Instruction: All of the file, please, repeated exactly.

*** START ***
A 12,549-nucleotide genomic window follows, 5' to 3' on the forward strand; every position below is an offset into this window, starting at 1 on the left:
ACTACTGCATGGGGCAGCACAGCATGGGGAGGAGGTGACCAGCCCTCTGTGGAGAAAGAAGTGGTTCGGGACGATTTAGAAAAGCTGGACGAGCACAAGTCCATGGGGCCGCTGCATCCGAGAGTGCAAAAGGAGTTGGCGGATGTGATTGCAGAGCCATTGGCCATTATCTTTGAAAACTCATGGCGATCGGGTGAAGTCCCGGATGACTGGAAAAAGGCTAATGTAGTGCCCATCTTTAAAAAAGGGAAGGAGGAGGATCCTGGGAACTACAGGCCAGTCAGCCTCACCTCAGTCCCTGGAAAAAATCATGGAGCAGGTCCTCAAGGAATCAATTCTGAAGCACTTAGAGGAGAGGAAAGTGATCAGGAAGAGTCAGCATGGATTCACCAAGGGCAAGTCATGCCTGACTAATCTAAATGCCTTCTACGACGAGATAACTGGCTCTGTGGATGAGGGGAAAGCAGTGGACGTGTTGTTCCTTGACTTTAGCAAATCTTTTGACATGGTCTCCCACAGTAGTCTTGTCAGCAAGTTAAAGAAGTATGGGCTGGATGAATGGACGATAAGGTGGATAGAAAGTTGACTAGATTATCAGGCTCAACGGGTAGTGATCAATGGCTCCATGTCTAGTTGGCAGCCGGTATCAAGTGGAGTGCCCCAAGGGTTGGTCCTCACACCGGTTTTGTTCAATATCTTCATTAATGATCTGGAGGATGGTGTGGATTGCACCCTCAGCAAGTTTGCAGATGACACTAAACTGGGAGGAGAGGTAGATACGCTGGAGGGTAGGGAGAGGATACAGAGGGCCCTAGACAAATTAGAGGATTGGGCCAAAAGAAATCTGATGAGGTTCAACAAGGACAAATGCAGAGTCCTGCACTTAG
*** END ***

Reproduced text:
A 12,549-nucleotide genomic window follows, 5' to 3' on the forward strand; every position below is an offset into this window, starting at 1 on the left:
ACTACTGCATGGGGCAGCACAGCATGGGGAGGAGGTGACCAGCCCTCTGTGGAGAAAGAAGTGGTTCGGGACGATTTAGAAAAGCTGGACGAGCACAAGTCCATGGGGCCGCTGCATCCGAGAGTGCAAAAGGAGTTGGCGGATGTGATTGCAGAGCCATTGGCCATTATCTTTGAAAACTCATGGCGATCGGGTGAAGTCCCGGATGACTGGAAAAAGGCTAATGTAGTGCCCATCTTTAAAAAAGGGAAGGAGGAGGATCCTGGGAACTACAGGCCAGTCAGCCTCACCTCAGTCCCTGGAAAAAATCATGGAGCAGGTCCTCAAGGAATCAATTCTGAAGCACTTAGAGGAGAGGAAAGTGATCAGGAAGAGTCAGCATGGATTCACCAAGGGCAAGTCATGCCTGACTAATCTAAATGCCTTCTACGACGAGATAACTGGCTCTGTGGATGAGGGGAAAGCAGTGGACGTGTTGTTCCTTGACTTTAGCAAATCTTTTGACATGGTCTCCCACAGTAGTCTTGTCAGCAAGTTAAAGAAGTATGGGCTGGATGAATGGACGATAAGGTGGATAGAAAGTTGACTAGATTATCAGGCTCAACGGGTAGTGATCAATGGCTCCATGTCTAGTTGGCAGCCGGTATCAAGTGGAGTGCCCCAAGGGTTGGTCCTCACACCGGTTTTGTTCAATATCTTCATTAATGATCTGGAGGATGGTGTGGATTGCACCCTCAGCAAGTTTGCAGATGACACTAAACTGGGAGGAGAGGTAGATACGCTGGAGGGTAGGGAGAGGATACAGAGGGCCCTAGACAAATTAGAGGATTGGGCCAAAAGAAATCTGATGAGGTTCAACAAGGACAAATGCAGAGTCCTGCACTTAG